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Buddhadharma : Win 2012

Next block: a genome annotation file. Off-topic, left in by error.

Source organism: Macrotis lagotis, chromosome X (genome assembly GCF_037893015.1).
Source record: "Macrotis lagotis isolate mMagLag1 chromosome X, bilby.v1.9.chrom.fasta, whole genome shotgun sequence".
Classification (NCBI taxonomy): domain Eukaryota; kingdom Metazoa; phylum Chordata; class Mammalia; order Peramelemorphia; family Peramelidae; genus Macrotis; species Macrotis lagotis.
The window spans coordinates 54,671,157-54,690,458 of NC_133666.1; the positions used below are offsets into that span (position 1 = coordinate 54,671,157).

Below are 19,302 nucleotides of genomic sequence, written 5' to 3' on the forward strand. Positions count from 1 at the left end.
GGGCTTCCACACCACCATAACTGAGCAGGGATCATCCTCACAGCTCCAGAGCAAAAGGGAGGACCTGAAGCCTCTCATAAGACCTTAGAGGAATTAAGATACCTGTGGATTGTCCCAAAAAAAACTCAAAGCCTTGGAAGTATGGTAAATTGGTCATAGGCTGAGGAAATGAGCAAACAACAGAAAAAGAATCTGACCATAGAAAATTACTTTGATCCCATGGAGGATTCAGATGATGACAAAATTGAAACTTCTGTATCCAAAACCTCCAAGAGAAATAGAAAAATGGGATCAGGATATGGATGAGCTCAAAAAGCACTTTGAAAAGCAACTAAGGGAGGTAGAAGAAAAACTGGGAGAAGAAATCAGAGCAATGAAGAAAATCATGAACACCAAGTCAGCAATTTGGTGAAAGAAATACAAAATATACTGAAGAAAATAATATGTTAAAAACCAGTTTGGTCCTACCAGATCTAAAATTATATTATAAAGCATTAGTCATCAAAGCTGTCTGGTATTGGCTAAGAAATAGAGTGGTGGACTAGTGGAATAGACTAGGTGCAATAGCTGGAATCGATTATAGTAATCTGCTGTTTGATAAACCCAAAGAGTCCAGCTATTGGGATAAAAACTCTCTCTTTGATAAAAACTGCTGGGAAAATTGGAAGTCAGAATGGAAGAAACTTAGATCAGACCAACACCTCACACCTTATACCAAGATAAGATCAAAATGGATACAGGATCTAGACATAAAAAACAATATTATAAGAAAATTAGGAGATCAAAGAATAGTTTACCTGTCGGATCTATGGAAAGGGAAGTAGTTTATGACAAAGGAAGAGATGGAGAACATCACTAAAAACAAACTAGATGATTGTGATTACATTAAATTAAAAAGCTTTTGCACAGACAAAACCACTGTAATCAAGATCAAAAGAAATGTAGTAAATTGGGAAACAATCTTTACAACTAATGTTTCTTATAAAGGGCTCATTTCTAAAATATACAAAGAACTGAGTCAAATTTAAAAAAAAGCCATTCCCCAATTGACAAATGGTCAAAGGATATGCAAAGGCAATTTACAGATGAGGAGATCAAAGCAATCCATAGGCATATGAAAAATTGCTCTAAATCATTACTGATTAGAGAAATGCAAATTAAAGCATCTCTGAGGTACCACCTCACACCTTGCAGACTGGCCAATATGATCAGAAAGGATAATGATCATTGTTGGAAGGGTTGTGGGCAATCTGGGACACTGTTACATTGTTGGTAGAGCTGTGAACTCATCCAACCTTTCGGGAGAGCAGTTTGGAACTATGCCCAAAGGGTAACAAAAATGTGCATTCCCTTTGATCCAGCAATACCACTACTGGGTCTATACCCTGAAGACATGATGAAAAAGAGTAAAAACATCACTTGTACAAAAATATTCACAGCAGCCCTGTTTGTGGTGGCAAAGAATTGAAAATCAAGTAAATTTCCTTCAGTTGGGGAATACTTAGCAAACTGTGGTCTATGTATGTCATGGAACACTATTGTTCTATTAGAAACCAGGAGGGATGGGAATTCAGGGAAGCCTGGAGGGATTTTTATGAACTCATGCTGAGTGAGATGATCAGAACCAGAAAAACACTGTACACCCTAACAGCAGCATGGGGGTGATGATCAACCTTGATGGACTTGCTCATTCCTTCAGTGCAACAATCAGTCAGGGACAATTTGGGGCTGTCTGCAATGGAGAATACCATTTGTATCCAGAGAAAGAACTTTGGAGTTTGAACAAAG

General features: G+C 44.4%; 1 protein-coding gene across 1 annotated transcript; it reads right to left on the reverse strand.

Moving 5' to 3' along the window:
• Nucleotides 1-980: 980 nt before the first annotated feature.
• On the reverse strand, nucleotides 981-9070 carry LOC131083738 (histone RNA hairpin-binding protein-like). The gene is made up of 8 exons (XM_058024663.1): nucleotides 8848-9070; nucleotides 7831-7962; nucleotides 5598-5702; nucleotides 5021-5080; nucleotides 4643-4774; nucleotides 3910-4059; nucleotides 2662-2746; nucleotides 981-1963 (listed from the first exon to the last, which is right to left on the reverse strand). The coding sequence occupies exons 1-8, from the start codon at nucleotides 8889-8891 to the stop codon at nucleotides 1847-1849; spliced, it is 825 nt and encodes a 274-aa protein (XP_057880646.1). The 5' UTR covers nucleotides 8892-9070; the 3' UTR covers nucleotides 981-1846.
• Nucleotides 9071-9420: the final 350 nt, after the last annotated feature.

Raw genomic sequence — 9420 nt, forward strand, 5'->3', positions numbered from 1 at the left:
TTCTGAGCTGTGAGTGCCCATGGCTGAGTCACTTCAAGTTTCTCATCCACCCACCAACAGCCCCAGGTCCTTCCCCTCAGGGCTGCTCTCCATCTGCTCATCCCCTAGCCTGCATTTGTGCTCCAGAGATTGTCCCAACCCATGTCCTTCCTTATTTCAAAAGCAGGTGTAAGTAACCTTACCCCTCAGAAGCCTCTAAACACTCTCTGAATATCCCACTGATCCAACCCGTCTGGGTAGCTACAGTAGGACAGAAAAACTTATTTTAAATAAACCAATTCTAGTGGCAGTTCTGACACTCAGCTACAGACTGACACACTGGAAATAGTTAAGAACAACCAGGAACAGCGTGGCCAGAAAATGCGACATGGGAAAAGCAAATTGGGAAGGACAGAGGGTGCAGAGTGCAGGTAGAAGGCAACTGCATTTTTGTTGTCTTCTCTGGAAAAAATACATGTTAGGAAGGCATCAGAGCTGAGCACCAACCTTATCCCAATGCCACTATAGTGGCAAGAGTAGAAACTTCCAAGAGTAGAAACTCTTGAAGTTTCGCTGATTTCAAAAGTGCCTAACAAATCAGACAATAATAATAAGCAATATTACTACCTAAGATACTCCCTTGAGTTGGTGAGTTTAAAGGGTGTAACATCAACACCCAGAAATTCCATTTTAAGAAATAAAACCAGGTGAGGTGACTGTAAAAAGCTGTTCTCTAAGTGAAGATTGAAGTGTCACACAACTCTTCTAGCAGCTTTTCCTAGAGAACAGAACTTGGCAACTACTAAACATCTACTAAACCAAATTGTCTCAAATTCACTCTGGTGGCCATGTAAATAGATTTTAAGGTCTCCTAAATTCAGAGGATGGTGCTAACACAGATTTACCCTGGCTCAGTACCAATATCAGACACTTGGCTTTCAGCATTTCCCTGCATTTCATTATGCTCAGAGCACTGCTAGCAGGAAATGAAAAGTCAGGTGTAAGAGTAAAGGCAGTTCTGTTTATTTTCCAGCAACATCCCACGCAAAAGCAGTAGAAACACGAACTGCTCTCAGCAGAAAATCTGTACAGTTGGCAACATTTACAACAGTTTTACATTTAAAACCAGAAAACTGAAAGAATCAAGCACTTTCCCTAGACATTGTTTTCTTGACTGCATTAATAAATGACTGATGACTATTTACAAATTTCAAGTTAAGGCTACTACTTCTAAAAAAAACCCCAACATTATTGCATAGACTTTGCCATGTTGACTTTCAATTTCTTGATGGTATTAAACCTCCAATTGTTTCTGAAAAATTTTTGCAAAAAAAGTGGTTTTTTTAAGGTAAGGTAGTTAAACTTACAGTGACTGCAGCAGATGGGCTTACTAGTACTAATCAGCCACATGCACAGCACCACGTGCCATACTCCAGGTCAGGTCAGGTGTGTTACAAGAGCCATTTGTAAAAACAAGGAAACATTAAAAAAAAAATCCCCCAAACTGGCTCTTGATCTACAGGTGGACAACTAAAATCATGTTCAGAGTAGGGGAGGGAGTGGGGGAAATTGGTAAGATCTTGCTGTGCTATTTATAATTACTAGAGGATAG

WINTER 2 0 1 2 BUDDHADHARMA: THE PRACTITIONER’S QUARTERLY 73 The world is places,” Gary Snyder famously said. This quote from his essay “The Place, the Region, and the Commons” graces the introduction of Jeff Wilson’s new book, Dixie Dharma: Inside a Buddhist Temple in the American South. Of course, Snyder was right. We may say that we live in the world, but that “world” is only an abstract idea; we live in particular places—whether town or city, East Coast or West, the mid-Atlantic or the South. And each of these places has unique features—and cultures—all their own. This startlingly simple insight is at the heart of Dixie Dharma. Wilson’s study focuses on a single Buddhist temple in the American South: the Ekoji Buddhist Sangha in Richmond, Virginia. It is at once a fascinating account of a pluralistic Buddhism that is emerging in the South and a troubling vision of how difficult it is to introduce Buddhist practices and ideas in a place that memorializes and celebrates its own, often erroneous, view of history. As we know, whenever and wherever Buddhism has spread it has undergone change, adapting to its new cultural environment. In Don Morreale’s 1988 Complete Guide to Buddhist America, in an essay titled “American Buddhism,” Jack Kornfield EAST MEETS SOUTH DIXIE DHARMA By Jeff Wilson University of North Carolina Press, 2012 296 pages; $36.95 Reviewed by Jan Willis JAN WILLIS is a professor of religion at Wesleyan University in Middletown, Conneticut, and a longtime scholar–practitioner of Tibetan Buddhism. She is the author of Dreaming Me: Black, Baptist, and Buddhist (Wisdom). “ REVIEWS